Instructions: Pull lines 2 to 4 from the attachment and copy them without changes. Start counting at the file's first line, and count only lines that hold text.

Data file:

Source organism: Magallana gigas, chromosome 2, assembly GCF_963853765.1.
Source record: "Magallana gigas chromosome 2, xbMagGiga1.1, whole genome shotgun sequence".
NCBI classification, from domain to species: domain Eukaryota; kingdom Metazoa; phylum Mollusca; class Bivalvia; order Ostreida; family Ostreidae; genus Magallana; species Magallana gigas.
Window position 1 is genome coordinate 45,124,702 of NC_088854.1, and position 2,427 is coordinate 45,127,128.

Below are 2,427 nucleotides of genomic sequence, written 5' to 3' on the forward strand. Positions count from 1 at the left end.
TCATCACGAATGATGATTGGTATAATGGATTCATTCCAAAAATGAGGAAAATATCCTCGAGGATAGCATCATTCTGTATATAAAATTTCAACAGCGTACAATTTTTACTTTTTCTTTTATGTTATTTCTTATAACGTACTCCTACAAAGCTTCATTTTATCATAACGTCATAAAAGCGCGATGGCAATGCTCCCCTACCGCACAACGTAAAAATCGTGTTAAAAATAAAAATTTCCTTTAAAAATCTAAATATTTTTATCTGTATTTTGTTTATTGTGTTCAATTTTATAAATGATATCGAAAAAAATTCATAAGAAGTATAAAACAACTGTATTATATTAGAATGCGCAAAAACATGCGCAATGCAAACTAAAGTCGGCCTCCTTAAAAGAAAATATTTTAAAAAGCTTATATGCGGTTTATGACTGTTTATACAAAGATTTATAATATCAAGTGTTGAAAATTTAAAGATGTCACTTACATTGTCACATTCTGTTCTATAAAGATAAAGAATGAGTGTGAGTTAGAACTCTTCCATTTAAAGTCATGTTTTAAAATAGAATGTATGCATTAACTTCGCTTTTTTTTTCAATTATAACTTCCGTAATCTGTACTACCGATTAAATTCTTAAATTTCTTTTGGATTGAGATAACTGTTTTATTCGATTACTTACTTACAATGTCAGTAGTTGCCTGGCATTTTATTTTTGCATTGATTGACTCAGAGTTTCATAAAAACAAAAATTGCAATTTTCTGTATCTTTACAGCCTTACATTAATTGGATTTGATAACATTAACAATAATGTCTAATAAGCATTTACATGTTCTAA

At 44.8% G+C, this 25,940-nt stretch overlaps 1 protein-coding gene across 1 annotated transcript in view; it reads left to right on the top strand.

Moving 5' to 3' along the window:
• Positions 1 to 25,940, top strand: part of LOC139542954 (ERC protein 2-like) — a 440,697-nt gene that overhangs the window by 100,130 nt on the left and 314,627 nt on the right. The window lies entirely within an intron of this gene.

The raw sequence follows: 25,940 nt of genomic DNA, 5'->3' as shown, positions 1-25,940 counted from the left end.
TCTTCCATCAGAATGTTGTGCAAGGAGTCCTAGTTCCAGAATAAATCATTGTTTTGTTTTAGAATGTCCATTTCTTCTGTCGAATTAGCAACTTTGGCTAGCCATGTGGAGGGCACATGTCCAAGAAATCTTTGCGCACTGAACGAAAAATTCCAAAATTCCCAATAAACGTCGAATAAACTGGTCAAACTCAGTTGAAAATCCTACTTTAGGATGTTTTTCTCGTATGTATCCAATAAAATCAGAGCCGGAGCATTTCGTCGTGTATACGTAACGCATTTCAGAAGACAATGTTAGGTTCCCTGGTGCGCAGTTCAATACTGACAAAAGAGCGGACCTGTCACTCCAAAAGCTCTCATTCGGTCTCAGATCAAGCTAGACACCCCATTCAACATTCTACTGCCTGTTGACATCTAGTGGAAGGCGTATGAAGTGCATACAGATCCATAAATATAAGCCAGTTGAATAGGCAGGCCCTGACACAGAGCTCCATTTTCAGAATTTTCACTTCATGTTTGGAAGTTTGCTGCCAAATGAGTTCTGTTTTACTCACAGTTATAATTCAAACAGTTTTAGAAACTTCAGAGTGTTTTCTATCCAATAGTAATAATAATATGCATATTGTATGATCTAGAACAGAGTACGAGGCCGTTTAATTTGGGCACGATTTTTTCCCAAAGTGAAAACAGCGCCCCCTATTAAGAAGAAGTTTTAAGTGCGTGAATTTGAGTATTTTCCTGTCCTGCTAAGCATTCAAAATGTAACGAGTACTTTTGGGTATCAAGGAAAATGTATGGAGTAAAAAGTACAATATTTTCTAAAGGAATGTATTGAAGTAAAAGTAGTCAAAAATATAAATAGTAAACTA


Source record: "Magallana gigas chromosome 2, xbMagGiga1.1, whole genome shotgun sequence".
NCBI classification, from domain to species: domain Eukaryota; kingdom Metazoa; phylum Mollusca; class Bivalvia; order Ostreida; family Ostreidae; genus Magallana; species Magallana gigas.
Window position 1 is genome coordinate 45,124,702 of NC_088854.1, and position 2,427 is coordinate 45,127,128.